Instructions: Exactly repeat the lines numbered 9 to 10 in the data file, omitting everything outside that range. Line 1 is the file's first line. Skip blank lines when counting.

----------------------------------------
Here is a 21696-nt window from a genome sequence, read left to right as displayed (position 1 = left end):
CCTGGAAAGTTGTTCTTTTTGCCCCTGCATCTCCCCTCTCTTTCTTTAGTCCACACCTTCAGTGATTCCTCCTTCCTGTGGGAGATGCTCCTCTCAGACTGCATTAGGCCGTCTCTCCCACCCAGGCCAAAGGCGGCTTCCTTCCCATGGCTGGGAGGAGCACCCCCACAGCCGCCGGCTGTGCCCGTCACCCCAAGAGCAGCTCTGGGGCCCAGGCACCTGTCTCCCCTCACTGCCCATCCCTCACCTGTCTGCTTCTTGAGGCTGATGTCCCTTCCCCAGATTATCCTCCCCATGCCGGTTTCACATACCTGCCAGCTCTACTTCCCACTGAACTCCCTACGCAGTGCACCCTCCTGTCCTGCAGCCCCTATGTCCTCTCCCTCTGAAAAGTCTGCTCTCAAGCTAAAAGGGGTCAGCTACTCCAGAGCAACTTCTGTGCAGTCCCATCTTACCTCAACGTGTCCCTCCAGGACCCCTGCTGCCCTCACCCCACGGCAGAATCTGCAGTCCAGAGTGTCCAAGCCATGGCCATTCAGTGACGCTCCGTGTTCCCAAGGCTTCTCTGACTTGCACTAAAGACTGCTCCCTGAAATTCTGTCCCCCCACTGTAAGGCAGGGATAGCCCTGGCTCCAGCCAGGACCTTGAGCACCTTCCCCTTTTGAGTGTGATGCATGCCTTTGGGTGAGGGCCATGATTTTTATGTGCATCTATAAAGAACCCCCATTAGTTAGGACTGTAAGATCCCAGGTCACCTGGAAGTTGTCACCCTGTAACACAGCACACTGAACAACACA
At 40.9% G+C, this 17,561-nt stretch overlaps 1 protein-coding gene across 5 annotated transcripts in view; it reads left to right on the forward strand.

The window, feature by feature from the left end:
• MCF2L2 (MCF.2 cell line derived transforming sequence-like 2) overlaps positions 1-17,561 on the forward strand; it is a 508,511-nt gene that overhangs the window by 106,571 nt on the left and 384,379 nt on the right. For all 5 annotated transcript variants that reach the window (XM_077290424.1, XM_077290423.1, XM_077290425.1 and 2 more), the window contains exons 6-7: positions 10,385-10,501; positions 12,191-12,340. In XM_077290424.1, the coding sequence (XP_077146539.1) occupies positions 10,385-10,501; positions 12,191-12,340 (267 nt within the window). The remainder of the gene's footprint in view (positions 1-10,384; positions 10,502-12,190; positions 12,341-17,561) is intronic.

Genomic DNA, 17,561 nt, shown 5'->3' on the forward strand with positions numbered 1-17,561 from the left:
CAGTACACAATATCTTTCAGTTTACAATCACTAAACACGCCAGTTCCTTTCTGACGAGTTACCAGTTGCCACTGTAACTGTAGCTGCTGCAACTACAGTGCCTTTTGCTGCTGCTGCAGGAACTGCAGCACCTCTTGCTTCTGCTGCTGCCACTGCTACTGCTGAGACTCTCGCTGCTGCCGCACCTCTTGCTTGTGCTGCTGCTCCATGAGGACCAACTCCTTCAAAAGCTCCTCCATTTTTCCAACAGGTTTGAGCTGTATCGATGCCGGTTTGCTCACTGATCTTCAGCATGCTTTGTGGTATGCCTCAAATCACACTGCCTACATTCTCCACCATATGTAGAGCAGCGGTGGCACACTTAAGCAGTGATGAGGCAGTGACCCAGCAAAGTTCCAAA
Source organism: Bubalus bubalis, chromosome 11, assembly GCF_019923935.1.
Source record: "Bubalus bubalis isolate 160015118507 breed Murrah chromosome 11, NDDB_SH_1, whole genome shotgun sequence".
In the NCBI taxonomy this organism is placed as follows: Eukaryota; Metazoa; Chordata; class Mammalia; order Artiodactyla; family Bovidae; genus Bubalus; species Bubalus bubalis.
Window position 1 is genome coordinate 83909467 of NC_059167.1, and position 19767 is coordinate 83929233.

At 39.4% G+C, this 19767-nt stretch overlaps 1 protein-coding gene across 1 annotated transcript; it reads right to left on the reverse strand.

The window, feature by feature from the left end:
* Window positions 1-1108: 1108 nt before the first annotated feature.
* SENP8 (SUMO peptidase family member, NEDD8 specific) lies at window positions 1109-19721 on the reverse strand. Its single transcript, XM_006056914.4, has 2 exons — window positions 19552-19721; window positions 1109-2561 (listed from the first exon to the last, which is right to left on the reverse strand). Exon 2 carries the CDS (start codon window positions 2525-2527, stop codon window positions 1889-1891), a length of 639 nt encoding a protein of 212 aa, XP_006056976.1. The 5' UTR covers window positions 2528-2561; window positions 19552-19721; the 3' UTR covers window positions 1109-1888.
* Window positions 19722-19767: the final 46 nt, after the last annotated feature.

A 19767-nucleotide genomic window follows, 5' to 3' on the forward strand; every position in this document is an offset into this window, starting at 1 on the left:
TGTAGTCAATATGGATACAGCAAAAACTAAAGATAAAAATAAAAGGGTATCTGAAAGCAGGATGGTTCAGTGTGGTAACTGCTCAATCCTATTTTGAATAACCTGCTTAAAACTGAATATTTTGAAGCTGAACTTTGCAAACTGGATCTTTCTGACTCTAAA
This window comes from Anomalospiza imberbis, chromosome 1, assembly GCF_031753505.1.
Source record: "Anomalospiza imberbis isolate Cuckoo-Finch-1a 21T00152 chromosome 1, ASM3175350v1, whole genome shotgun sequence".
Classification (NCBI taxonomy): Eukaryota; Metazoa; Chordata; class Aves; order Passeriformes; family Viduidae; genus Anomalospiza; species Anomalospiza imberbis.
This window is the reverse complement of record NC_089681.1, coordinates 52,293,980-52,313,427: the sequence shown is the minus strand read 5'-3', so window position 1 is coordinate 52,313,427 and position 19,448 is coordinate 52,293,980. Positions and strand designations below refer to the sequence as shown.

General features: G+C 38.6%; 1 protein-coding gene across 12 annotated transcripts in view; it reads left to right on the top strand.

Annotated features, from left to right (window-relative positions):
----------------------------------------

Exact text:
Source record: "Bubalus bubalis isolate 160015118507 breed Murrah chromosome 11, NDDB_SH_1, whole genome shotgun sequence".
In the NCBI taxonomy this organism is placed as follows: Eukaryota; Metazoa; Chordata; class Mammalia; order Artiodactyla; family Bovidae; genus Bubalus; species Bubalus bubalis.